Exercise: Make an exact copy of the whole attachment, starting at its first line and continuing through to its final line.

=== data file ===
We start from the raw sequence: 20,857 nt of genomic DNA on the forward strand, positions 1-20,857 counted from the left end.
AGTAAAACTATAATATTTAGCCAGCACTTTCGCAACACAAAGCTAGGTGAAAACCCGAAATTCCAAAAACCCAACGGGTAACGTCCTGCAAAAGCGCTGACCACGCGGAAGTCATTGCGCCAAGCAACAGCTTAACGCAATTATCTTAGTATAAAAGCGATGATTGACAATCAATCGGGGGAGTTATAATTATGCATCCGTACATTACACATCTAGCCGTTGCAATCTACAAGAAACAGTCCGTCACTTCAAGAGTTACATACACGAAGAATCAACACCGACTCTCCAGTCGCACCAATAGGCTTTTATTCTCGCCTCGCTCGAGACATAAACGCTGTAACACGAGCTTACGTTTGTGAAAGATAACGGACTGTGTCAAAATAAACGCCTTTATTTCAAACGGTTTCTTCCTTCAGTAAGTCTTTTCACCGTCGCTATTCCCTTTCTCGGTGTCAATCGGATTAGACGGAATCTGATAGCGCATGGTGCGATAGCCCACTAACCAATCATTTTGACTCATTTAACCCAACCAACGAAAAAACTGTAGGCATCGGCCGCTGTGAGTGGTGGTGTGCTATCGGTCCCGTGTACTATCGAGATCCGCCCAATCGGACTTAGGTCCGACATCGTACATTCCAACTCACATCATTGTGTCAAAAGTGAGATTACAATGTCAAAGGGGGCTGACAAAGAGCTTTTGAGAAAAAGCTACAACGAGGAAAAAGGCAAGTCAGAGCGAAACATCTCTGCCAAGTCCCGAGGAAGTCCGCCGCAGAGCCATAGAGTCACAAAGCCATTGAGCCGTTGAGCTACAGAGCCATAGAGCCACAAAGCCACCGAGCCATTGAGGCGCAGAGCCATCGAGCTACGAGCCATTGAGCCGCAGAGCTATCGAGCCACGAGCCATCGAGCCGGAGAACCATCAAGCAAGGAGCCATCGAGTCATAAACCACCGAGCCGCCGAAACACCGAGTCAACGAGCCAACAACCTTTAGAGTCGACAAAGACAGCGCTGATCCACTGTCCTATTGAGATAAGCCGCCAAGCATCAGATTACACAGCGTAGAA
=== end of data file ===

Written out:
We start from the raw sequence: 20,857 nt of genomic DNA on the forward strand, positions 1-20,857 counted from the left end.
AGTAAAACTATAATATTTAGCCAGCACTTTCGCAACACAAAGCTAGGTGAAAACCCGAAATTCCAAAAACCCAACGGGTAACGTCCTGCAAAAGCGCTGACCACGCGGAAGTCATTGCGCCAAGCAACAGCTTAACGCAATTATCTTAGTATAAAAGCGATGATTGACAATCAATCGGGGGAGTTATAATTATGCATCCGTACATTACACATCTAGCCGTTGCAATCTACAAGAAACAGTCCGTCACTTCAAGAGTTACATACACGAAGAATCAACACCGACTCTCCAGTCGCACCAATAGGCTTTTATTCTCGCCTCGCTCGAGACATAAACGCTGTAACACGAGCTTACGTTTGTGAAAGATAACGGACTGTGTCAAAATAAACGCCTTTATTTCAAACGGTTTCTTCCTTCAGTAAGTCTTTTCACCGTCGCTATTCCCTTTCTCGGTGTCAATCGGATTAGACGGAATCTGATAGCGCATGGTGCGATAGCCCACTAACCAATCATTTTGACTCATTTAACCCAACCAACGAAAAAACTGTAGGCATCGGCCGCTGTGAGTGGTGGTGTGCTATCGGTCCCGTGTACTATCGAGATCCGCCCAATCGGACTTAGGTCCGACATCGTACATTCCAACTCACATCATTGTGTCAAAAGTGAGATTACAATGTCAAAGGGGGCTGACAAAGAGCTTTTGAGAAAAAGCTACAACGAGGAAAAAGGCAAGTCAGAGCGAAACATCTCTGCCAAGTCCCGAGGAAGTCCGCCGCAGAGCCATAGAGTCACAAAGCCATTGAGCCGTTGAGCTACAGAGCCATAGAGCCACAAAGCCACCGAGCCATTGAGGCGCAGAGCCATCGAGCTACGAGCCATTGAGCCGCAGAGCTATCGAGCCACGAGCCATCGAGCCGGAGAACCATCAAGCAAGGAGCCATCGAGTCATAAACCACCGAGCCGCCGAAACACCGAGTCAACGAGCCAACAACCTTTAGAGTCGACAAAGACAGCGCTGATCCACTGTCCTATTGAGATAAGCCGCCAAGCATCAGATTACACAGCGTAGAA